The Graham Chronofighter Oversize ($6,900) is the latest offering from a brand that has long caught our eye. It’s a watch decked out with unique dial layouts, applied sub-dial magnifier portals that look like they’re straight out of a Jules Verne novel, an imposing size… and then there’s the trigger. The eye — and the thumb — is inevitably drawn to that big black carbon composite thing crouched on the watch’s west side.
MORE TIME ON OUR HANDS JeanRichard Terrascope | Girard-Perregaux 1966 Full Calendar | Victorinox Swiss Army Night Vision
The thumb is said to be the fastest of the five digits on your paw. Thus, the designers at Graham placed the trigger chrono pusher where it does the most good for blink-of-an-eye precision when timing laps at the track or grinding your morning brew. To do this, Graham designers rotated the Valjoux 7750 base movement 180 degrees and modified it to align the chrono start/stop pusher with the centerline of the crown. The reorientation of the movement is reflected in an appealing non-standard chronograph layout, which has running small seconds at 3 and chrono minutes at 6. This layout balances nicely with the trigger assembly; it’s also a nice change of pace from the 6-9-12 sub-dial layout of most 7750-based chronographs. The chrono function hands are hi-visibility orange, but you’d best be timing events of less than 30 minutes, as the designers have eliminated the chrono hours sub-dial.
Calibre G1747, automatic (Valjoux 7750 base)
Frequency: 28,800 Vib/h (4 Hz)
Power Reserve: 48 hours
Chronograph (seconds, 30 minutes counter), date at 8:30
Hour, minute, seconds
47 mm stainless steel case
Black carbon left hand fast-action start/stop trigger and black rubber reset pusher
Black ceramic bezel
Water resistant to 10 ATM (100 meters)
Black dial, snailed hours and minutes counters
White Super-LumiNova hands, numerals and indexes, orange chrono and minutes counter hands
Domed sapphire crystal, anti-reflective coating on both faces
Water resistant to 200 ATM, 2,000 meters
Black techno-fabric strap
Steel pin buckle
The Chronofighter Oversize is an extremely legible watch, with white SuperLuminova hands, Arabic numerals, and indices on a black dial. Its round date window, tucked away discreetly at 8:30, is undersized, with smaller than typical numerals. Our only major trifle was the use of a black small running seconds hand against a black dial, which rendered the running seconds function very hard to read.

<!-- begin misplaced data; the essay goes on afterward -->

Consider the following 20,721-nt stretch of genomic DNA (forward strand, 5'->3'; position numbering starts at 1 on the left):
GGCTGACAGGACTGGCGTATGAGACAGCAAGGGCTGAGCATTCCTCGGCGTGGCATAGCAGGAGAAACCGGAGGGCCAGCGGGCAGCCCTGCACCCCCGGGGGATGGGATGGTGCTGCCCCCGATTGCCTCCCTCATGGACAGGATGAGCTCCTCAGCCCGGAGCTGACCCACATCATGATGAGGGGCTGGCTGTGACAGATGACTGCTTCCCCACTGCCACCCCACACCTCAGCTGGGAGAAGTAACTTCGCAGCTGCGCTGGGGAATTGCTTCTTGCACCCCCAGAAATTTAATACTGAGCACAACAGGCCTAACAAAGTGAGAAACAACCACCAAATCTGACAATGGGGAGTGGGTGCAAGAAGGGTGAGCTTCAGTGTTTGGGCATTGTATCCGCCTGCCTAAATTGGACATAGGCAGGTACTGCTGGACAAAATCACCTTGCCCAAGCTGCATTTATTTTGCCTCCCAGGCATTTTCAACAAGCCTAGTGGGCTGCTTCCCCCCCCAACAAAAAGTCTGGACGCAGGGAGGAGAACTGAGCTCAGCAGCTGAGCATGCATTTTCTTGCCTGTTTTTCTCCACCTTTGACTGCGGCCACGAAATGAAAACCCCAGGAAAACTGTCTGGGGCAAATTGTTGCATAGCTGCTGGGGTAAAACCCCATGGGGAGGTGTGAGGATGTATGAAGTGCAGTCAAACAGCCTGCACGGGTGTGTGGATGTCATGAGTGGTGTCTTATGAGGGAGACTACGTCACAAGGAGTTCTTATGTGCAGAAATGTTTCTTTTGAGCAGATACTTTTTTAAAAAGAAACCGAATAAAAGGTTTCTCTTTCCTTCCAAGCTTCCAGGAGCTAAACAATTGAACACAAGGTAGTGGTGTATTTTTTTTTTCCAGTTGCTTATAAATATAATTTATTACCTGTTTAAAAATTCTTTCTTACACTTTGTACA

As if to give your thumb more things to do with that mesmerizing trigger, a telemeter — a scale used to determine the distance from the wearer to an audible event — is included in the outer ring of the dial. While there may not be too many uses for this feature, it’s a neat addition. Sudden lightning storm move in while you’re on your daily trek? Trigger the chronograph when you see the flash, stop it when you hear the thunder clap. See if you’re safe by reading the distance to the lightning strike in kilometers on the telemeter scale. The speed of sound in air is a function of air temperature (it’s a little more complicated, but we’ll leave it at that), so the telemeter is calibrated at 25 degrees Celcius, or 77 degrees Fahrenheit (this fact is noted on the dial under the 12, lest you forget). Unfortunately, this tool is less than effective when noting the approach of angry in-laws.
The oversized 47mm case is done in stainless steel, with a black ceramic bezel that nicely resists scratches on one of the most exposed parts of any watch. You’ll find sapphire crystals front back, with the front crystal nicely domed and coated inside and out to minimize glare. The leather-lined black techno-fabric strap is an interesting touch, and lends the watch a black-ops feel. The tang on the oversized, signed buckle is uniquely shaped to eliminate most of the “strap kink” that usually accompanies buckled straps. That said, we’d also like to see a nice robust deployant clasp as an option.
All in all, the Graham Chronofighter Oversize was a satisfying daily wear for the several days it graced our wrist. More than one person asked about “that thing on the left side”, and it was our pleasure to introduce them to a unique timing device. It’s a big watch, but comfortable, with the strap lining preventing the watch from rotating on the wrist. We suspect a bracelet would not have done as well. Oh, and one more thing: our test thumb had the time of its horological life. Ever since we returned the Chronofighter, said thumb has had a subtle itch that can no longer be scratched.